September 20, 2021

Wearable Soft Toys

From designer Venla Elonsalo.

More info: Instagram, venlaelonsalo.com

via @_gastt



Posted By: Alex - Mon Sep 20, 2021 - Comments (3)
Category: Fashion | Dolls and Stuffed Animals

Mrs. America Contest of 1950



Source of first clip below: Florence Morning News (Florence, South Carolina) 21 Aug 1950, Mon Page 6



Source of main article below (also photo above): The Daily Record (Long Branch, New Jersey) 08 Sep 1950, Fri Page 7



Posted By: Paul - Mon Sep 20, 2021 - Comments (1)
Category: Awards, Prizes, Competitions and Contests | Beauty, Ugliness and Other Aesthetic Issues | Domestic | 1950s

September 19, 2021

Ralph Woltstem’s Breast Supporters

Back in the 1920s, Ralph Woltstem reimagined the brassiere. He did away with the straps around the shoulders and instead used columns to provide support from below. These columns, in turn, incorporated shock absorbers. He was granted two patents for this invention. The device in both patents looks pretty much identical to me. The images are from Patent No. 1762676, and the explanatory text below is from Patent No. 1741898:

This invention relates to new and useful improvements in breast supporters for women and aims to provide simple, inexpensive and efficient means whereby large and flabby breasts of women, especially of the buxom type, may be so supported as to assume a firm and solid condition. Furthermore, the use of my present device will prevent the flapping of the breasts while walking, which always is an undesired feature in women afflicted with breasts of unusual proportions.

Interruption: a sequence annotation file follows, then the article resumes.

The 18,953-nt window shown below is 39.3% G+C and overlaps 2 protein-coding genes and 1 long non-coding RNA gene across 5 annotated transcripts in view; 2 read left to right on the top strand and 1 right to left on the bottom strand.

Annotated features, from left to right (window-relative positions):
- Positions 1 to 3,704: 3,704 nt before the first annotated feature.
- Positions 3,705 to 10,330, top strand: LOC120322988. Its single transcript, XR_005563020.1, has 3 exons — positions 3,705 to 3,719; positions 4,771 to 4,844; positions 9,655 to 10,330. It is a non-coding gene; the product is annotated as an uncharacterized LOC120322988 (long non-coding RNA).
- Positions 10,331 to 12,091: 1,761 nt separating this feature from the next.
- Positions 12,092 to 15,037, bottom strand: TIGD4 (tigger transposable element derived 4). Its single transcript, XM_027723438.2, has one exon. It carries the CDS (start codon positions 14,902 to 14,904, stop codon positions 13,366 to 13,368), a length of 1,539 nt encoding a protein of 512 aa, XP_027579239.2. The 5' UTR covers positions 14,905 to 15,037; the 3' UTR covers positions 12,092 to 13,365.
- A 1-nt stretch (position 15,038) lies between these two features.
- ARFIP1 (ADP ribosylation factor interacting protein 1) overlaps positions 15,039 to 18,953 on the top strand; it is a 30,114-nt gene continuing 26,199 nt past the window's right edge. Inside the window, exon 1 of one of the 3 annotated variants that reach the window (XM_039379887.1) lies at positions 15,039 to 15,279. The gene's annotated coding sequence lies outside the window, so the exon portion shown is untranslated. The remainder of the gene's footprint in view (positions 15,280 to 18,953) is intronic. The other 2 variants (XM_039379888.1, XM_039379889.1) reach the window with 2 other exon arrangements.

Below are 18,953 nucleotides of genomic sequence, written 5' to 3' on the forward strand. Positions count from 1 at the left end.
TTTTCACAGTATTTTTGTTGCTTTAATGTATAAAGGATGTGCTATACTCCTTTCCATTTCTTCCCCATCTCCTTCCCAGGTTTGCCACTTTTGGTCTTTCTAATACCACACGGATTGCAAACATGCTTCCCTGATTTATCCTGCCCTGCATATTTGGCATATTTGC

Posted By: Alex - Sun Sep 19, 2021 - Comments (3)
Category: Underwear | 1920s

Unlikely Reasons for Murder No. 6





From the ST. JOSEPH NEWS-PRESS, August 4, 1924

Posted By: Paul - Sun Sep 19, 2021 - Comments (0)
Category: Crime | Death | 1920s | Russia

September 18, 2021

The Alaskan Slot Machine

1990: Customers of a laundromat in Anchorage, Alaska frequently complained that the slot machine in the establishment never paid out any money, even if a winning combination came up, and one of them eventually called the police about it.

The police initially agreed that it seemed like theft to never pay out winnings, so they confiscated the slot machine. But then the owner of the laundromat explained that the machine was deliberately fixed to not pay off, because gambling was illegal in Alaska. Furthermore, a small sign next to the machine said that it was "For Amusement Only". Perhaps, he conceded, the sign was not prominent enough, but it was there nevertheless.

Upon hearing this, the police decided the slot machine was legal and let the owner take it back.

Daily Sitka Sentinel - Jan 4, 1990



Tampa Bay Times - Mar 17, 1996

Posted By: Alex - Sat Sep 18, 2021 - Comments (3)
Category: 1990s | Gambling, Casinos, Lotteries and Other Games of Chance

America Hurrah!

The recent obituary for the playwright Jean-Claude van Itallie brought my attention to his masterwork, America Hurrah. Two caveats:

1) The players in these clips appear to be amateurs.

2) You are encountering the parts out of order and incomplete, and might have missed something important.

Nonetheless, after the first clip, let us know when you bail! But wait! Maybe you'll need the second segment to make up your mind.




Posted By: Paul - Sat Sep 18, 2021 - Comments (0)
Category: Ineptness, Crudity, Talentlessness, Kitsch, and Bad Art | Theater and Stage | 1960s

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All original content in posts is Copyright © 2016 by the author of the post, which is usually either Alex Boese ("Alex"), Paul Di Filippo ("Paul"), or Chuck Shepherd ("Chuck"). All rights reserved. The banner illustration at the top of this page is Copyright © 2008 by Rick Altergott.